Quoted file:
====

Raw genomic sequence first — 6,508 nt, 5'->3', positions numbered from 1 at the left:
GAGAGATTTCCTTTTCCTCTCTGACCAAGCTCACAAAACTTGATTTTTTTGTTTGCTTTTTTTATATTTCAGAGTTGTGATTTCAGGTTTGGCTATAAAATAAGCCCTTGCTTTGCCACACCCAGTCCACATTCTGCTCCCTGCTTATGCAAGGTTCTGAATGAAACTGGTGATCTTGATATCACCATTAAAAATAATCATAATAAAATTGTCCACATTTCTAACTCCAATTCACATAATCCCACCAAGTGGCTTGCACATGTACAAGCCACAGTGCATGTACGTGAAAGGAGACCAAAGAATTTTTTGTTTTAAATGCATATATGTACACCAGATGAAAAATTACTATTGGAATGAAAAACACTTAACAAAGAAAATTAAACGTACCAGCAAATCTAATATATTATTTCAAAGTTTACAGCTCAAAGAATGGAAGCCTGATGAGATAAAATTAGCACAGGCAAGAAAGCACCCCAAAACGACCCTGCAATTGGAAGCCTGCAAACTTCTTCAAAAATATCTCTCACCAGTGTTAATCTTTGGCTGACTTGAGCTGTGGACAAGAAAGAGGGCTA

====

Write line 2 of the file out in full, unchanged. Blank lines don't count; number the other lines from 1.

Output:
GAGAGATTTCCTTTTCCTCTCTGACCAAGCTCACAAAACTTGATTTTTTTGTTTGCTTTTTTTATATTTCAGAGTTGTGATTTCAGGTTTGGCTATAAAATAAGCCCTTGCTTTGCCACACCCAGTCCACATTCTGCTCCCTGCTTATGCAAGGTTCTGAATGAAACTGGTGATCTTGATATCACCATTAAAAATAATCATAATAAAATTGTCCACATTTCTAACTCCAATTCACATAATCCCACCAAGTGGCTTGCACATGTACAAGCCACAGTGCATGTACGTGAAAGGAGACCAAAGAATTTTTTGTTTTAAATGCATATATGTACACCAGATGAAAAATTACTATTGGAATGAAAAACACTTAACAAAGAAAATTAAACGTACCAGCAAATCTAATATATTATTTCAAAGTTTACAGCTCAAAGAATGGAAGCCTGATGAGATAAAATTAGCACAGGCAAGAAAGCACCCCAAAACGACCCTGCAATTGGAAGCCTGCAAACTTCTTCAAAAATATCTCTCACCAGTGTTAATCTTTGGCTGACTTGAGCTGTGGACAAGAAAGAGGGCTA